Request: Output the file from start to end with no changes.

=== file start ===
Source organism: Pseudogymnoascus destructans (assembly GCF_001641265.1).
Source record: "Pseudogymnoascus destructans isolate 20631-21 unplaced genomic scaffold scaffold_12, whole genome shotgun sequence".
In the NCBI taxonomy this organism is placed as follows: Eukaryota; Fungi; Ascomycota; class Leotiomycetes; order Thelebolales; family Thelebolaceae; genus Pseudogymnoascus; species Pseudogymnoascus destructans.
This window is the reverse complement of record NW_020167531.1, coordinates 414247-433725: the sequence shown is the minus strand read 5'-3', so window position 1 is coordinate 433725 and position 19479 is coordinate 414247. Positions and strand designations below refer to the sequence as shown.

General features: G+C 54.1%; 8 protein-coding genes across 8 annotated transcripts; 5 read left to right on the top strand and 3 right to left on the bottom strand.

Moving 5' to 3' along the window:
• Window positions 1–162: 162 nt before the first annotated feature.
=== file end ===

Source organism: Pseudogymnoascus destructans (assembly GCF_001641265.1).
Source record: "Pseudogymnoascus destructans isolate 20631-21 unplaced genomic scaffold scaffold_12, whole genome shotgun sequence".
In the NCBI taxonomy this organism is placed as follows: Eukaryota; Fungi; Ascomycota; class Leotiomycetes; order Thelebolales; family Thelebolaceae; genus Pseudogymnoascus; species Pseudogymnoascus destructans.
This window is the reverse complement of record NW_020167531.1, coordinates 414247-433725: the sequence shown is the minus strand read 5'-3', so window position 1 is coordinate 433725 and position 19479 is coordinate 414247. Positions and strand designations below refer to the sequence as shown.

General features: G+C 54.1%; 8 protein-coding genes across 8 annotated transcripts; 5 read left to right on the top strand and 3 right to left on the bottom strand.

Moving 5' to 3' along the window:
• Window positions 1–162: 162 nt before the first annotated feature.